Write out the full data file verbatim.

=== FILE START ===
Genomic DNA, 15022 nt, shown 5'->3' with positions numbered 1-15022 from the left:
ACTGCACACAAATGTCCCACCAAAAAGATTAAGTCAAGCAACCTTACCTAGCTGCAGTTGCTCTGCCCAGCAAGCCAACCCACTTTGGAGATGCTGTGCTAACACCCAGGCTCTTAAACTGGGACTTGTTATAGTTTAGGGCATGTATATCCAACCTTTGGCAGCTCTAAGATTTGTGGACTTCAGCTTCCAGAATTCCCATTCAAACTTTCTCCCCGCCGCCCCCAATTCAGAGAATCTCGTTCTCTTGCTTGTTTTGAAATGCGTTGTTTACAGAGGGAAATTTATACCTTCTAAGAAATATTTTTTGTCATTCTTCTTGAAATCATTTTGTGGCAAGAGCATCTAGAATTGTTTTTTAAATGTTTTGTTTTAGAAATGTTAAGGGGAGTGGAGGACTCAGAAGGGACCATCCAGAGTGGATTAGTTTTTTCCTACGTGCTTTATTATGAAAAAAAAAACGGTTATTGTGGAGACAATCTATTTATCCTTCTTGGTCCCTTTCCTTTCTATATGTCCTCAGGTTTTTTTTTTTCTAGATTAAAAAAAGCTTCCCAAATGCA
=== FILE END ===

Genomic DNA, 15022 nt, shown 5'->3' with positions numbered 1-15022 from the left:
ACTGCACACAAATGTCCCACCAAAAAGATTAAGTCAAGCAACCTTACCTAGCTGCAGTTGCTCTGCCCAGCAAGCCAACCCACTTTGGAGATGCTGTGCTAACACCCAGGCTCTTAAACTGGGACTTGTTATAGTTTAGGGCATGTATATCCAACCTTTGGCAGCTCTAAGATTTGTGGACTTCAGCTTCCAGAATTCCCATTCAAACTTTCTCCCCGCCGCCCCCAATTCAGAGAATCTCGTTCTCTTGCTTGTTTTGAAATGCGTTGTTTACAGAGGGAAATTTATACCTTCTAAGAAATATTTTTTGTCATTCTTCTTGAAATCATTTTGTGGCAAGAGCATCTAGAATTGTTTTTTAAATGTTTTGTTTTAGAAATGTTAAGGGGAGTGGAGGACTCAGAAGGGACCATCCAGAGTGGATTAGTTTTTTCCTACGTGCTTTATTATGAAAAAAAAAACGGTTATTGTGGAGACAATCTATTTATCCTTCTTGGTCCCTTTCCTTTCTATATGTCCTCAGGTTTTTTTTTTTCTAGATTAAAAAAAGCTTCCCAAATGCA